Trending Games | World of Warcraft | Overwatch | The Division 2 | Final Fantasy XIV

    Facebook Twitter YouTube YouTube.Gaming Discord
Quick Game Jump
Members:3,839,985 Users Online:0

Show Blog

Link to this blogs RSS feed

Beau Hindman's MMO Thoughts

My name is Beau Hindman: a freelance writer, developer, artist, drummer and gamer from Austin, Texas. I've been gaming since '99 and writing about them since 2006! This is my blog about ducks. I mean MMORPGs.

Author: beauhindman

Are older persistent online worlds still worth it?

Posted by beauhindman Saturday September 3 2016 at 10:39AM
Login or Register to rate this blog post!

I have been really enjoying my time in EverQuest lately. Does that mean that I will become hopelessly addicted to it? No, but it does point to an interesting characteristic of the genre that people often forget to mention: MMORPGs (or, I am trying to say now, persistent online worlds) are the most bang for your buck in all of gaming.

The reason MMOs can last so long and still be fun (like EverQuest, Merdian 59, Gemtsone IV, or even World of Warcraft which is quite ancient by now) is due to the fact that they are updated frequently by developers and changed constantly by players who change the game world just by being there.

In other words, even an MMO/POW that gets no love can still feel different now than when you first visited it, due to its online status and real human playerbase.

Sure, it's a bit of a stretch to say that a playerbase changes an online world as much as a series of patches do, but the point remains that online worlds are so much like real life because they need real people to be an online world, and those real people can be a great source of constant content. For example, I have returned to EverQuest a few times per year ever since I first played it in 2000. Each time, I find some new bit of patch or world content that I did not find before, but on top of that I find a new person to chat with or to ask questions of.

This time around I am playing on my lowbie troll character who is currently in the area of Crescent Reach. I love newbie areas because they can be a great way to learn about how things have changed. For example, I never get into crafting in EverQuest because it was goofy (I thought) but I participated in a quest to craft a banner and it felt great. I decided to try more of it, and then I met a froggie character who wanted me to show him all of the mounts I had collected over the years.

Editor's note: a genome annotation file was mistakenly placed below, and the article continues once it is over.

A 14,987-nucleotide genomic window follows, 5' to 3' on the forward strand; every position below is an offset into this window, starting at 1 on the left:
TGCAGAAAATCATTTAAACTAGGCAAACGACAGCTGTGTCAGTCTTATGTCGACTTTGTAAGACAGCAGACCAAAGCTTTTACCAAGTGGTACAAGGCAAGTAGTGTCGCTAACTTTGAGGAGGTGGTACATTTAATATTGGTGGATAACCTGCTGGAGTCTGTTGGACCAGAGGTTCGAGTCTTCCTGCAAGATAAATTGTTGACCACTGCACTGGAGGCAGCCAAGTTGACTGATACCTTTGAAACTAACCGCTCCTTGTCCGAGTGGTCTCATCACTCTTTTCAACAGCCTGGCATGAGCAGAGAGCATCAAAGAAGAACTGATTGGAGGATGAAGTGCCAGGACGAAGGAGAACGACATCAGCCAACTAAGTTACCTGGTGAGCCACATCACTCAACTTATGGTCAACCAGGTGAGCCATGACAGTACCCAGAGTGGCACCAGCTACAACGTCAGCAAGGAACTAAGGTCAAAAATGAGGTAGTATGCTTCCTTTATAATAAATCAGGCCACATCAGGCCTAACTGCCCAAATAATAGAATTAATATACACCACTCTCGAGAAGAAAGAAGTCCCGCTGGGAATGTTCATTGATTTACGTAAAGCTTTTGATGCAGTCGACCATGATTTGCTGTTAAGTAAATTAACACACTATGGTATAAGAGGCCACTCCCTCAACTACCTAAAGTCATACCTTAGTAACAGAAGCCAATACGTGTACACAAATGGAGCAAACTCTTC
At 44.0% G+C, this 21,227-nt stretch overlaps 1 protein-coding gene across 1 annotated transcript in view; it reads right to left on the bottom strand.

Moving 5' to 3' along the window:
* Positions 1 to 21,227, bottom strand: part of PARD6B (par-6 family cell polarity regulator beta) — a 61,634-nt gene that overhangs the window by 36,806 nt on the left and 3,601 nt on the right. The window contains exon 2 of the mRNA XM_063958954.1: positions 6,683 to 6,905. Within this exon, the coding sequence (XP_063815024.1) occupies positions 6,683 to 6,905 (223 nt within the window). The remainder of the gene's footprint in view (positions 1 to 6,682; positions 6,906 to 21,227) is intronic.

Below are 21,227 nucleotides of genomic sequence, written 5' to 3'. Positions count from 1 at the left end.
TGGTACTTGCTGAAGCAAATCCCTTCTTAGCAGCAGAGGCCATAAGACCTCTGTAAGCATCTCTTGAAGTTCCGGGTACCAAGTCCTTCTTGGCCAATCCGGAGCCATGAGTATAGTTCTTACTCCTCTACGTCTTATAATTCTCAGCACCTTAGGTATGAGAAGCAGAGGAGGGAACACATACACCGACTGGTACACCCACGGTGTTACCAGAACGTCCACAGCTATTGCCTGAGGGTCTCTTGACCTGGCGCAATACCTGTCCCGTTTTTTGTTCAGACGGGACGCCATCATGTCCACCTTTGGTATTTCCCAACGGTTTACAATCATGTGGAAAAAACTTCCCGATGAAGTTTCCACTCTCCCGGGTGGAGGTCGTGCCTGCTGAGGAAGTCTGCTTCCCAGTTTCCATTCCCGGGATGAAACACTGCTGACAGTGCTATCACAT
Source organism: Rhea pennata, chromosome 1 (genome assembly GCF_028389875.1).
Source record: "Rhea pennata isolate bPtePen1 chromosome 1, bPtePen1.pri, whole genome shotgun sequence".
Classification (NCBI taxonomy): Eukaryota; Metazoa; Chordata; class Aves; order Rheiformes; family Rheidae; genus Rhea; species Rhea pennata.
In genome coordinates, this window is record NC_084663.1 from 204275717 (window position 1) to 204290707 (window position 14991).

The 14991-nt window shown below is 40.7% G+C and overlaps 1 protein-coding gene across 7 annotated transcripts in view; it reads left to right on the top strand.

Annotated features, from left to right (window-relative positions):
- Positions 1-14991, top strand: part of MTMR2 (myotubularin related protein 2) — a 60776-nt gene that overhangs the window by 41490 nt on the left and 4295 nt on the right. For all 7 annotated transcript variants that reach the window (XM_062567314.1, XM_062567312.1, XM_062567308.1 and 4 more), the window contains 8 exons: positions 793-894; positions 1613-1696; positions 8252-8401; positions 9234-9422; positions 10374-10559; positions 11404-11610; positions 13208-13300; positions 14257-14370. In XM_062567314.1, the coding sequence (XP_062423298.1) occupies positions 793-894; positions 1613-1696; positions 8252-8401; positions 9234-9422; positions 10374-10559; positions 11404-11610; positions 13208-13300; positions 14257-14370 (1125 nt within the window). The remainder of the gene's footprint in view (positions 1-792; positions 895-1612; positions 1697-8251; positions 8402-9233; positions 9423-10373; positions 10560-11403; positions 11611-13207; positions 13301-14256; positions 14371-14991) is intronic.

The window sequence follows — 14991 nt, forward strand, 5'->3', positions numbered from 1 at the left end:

I would have never had this fun if I had ignored an area in a game that I had played countless times over the years. The fact that there were dozens of new characters (whether they were actually new players or not, I do not know) roaming around the newbie zone showed that the game still attracts people. Heck, EverQuest is even on Steam now, and all is right with the world.

Older games like Ryzom, EVE Online, and others are still great games and are definitely worth it, but only if you try something you have not tried before. If you were a raider and expect to go back to EverQuest to find the exact level of fun that you had 10 years ago, don't be surprised if you get bored quickly or find out that you have no time for raiding anymore -- that's why you left in the first place. Keep in mind that these games are incredible because they do not offer only one activity. If you cannot raid, try crafting. If you cannot craft, try roleplaying. If you cannot roleplay, try meeting new people. Honestly... reach out and meet someone new.

Attend a party. Explore a new area. Organize your inventory. Craft a new cloak and give it to a newbie. These are all things that many of forgot to do when we were so busy doing the main activity that we used to do in these old games.

There's a reason I leave my PC loaded up with old games, sometimes as many as 30 or 40. I simply like loading them up, patching them, and seeing what is new. I often find plenty to do, and I am often surprised that I am having fun all over again.


Wizardry writes:

There is a MUCH bigger world of opportunity that is held back by corporate greed.

These games should be nothing more than a SALE,no strings attached.just like when we bu ya car,it is OUR CAR,we can change the color,change the tires,heck even change the motor.

Yet in these bang for the buck online persistent worlds,devs feel the need to keep gouging money from us.

Now just imagine if the players could manipulate these games we BUY.Mod them up,IMPROVE them,make additions,then we would truly have a MUCH better world of gaming and without being ripped off.


This is why after many years of being against private server gaming,i no longer carry that stance.I often,pretty much ALWAYS see far too many problems and mistakes in games,it is like the developer doesn't listen to anyone or simply does NOT CARE.

Guess who does care...the gamer's,they want to see improvement,they want to see a better value for their dollar than simply being dragged along until a developer can release 5 more levels a few maps and call it some expansion pack ..lmao.

Point being,the term WORTH is determined by one party,the developer,we seem to get no say what so ever.

Thu Sep 15 2016 10:08PM Report writes:
Login or Register to post a comment